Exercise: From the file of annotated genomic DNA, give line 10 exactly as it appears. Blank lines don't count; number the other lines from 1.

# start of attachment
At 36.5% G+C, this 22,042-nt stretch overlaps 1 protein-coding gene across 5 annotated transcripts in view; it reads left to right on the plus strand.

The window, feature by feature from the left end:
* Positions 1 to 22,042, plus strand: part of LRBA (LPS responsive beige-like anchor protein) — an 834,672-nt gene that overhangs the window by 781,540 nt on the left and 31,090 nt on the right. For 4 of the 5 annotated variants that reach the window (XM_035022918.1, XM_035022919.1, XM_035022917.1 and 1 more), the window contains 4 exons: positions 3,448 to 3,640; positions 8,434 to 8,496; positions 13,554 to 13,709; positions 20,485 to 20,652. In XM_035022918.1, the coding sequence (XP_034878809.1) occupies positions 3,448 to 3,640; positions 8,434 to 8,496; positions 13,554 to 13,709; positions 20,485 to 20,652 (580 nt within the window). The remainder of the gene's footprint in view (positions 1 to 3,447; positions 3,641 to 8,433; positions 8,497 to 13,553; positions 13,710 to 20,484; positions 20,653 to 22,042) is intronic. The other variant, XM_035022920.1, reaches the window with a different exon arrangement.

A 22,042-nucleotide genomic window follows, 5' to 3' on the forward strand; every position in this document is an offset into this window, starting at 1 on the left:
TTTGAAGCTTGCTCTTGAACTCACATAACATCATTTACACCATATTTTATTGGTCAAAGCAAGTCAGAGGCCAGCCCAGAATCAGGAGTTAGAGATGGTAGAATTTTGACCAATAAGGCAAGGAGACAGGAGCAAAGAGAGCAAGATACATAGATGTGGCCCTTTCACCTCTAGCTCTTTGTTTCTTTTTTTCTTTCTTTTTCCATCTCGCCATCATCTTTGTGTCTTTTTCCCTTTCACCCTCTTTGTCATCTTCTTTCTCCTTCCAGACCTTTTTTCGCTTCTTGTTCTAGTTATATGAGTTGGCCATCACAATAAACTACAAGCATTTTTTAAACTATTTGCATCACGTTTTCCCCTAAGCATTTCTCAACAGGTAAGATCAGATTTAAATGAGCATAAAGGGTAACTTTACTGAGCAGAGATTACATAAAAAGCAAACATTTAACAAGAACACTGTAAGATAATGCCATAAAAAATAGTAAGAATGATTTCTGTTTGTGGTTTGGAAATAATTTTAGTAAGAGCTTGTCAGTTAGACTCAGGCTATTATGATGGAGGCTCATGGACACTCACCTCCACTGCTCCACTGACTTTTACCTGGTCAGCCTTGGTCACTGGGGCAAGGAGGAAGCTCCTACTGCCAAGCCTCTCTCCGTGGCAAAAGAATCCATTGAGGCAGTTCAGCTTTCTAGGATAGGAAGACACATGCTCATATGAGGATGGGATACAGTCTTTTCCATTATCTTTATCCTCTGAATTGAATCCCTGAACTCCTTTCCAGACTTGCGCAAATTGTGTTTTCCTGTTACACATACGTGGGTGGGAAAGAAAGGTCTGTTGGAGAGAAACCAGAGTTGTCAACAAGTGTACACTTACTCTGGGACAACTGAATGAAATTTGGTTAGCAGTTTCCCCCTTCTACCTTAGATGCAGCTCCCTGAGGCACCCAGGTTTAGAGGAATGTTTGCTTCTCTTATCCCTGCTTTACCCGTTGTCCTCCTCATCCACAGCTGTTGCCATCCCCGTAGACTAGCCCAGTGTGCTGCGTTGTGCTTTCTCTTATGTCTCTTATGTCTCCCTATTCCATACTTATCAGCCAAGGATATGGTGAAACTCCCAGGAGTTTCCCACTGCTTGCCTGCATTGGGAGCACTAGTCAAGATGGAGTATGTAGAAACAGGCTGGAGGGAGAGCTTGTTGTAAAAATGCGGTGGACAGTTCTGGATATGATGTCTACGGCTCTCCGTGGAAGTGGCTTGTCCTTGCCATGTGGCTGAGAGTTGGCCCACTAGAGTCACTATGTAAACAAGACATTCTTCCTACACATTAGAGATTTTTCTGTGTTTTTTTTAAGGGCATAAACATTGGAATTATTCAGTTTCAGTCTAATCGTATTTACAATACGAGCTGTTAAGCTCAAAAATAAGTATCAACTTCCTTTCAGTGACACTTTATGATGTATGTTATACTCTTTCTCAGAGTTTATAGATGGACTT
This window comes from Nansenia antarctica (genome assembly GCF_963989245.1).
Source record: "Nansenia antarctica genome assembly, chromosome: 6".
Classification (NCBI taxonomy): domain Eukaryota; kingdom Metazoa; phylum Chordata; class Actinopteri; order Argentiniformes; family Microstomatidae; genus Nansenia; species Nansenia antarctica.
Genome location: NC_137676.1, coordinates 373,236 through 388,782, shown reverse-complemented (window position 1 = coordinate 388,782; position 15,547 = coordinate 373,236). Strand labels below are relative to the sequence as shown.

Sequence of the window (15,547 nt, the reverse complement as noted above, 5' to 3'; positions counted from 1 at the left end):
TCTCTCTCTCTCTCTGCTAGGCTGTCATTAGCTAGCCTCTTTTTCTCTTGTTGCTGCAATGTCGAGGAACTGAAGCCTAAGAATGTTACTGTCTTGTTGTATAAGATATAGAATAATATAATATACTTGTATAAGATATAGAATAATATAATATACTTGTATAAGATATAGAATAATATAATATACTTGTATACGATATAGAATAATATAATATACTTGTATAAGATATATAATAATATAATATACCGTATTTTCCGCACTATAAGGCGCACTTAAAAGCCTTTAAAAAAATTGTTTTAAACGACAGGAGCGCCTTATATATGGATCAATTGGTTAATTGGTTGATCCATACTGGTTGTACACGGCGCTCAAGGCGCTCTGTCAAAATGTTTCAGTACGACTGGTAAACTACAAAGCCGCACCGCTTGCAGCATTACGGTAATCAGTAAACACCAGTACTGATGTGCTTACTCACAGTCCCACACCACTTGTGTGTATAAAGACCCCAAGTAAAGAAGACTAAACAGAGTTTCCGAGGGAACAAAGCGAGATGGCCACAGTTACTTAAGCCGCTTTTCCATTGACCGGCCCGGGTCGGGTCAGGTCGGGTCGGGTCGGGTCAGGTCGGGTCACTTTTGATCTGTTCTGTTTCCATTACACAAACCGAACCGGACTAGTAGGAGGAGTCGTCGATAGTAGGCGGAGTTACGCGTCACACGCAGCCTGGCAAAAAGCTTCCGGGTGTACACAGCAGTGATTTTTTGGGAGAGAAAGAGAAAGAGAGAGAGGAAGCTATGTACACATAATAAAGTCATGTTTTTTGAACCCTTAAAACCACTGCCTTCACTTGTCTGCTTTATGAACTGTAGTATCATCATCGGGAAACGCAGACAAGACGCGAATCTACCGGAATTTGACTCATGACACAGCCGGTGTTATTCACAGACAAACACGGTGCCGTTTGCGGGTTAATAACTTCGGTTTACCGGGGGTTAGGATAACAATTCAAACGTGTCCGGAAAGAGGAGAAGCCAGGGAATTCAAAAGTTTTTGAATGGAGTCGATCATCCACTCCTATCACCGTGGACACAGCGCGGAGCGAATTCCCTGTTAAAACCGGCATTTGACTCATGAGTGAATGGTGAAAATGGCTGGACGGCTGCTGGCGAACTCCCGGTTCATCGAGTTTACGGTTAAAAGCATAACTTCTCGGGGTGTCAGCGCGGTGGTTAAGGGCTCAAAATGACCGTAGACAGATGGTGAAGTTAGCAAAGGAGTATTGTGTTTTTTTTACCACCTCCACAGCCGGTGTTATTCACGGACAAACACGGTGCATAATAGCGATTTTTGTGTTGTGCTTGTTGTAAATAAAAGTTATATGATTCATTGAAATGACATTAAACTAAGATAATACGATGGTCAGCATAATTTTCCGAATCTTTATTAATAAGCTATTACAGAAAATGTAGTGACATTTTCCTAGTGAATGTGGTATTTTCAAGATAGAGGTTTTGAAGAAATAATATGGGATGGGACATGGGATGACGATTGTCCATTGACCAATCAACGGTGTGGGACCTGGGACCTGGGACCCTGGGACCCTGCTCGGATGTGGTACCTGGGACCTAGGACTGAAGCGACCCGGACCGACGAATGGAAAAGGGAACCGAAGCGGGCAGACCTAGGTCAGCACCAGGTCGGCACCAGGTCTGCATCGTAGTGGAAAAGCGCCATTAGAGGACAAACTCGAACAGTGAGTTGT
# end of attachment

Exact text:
Sequence of the window (15,547 nt, the reverse complement as noted above, 5' to 3'; positions counted from 1 at the left end):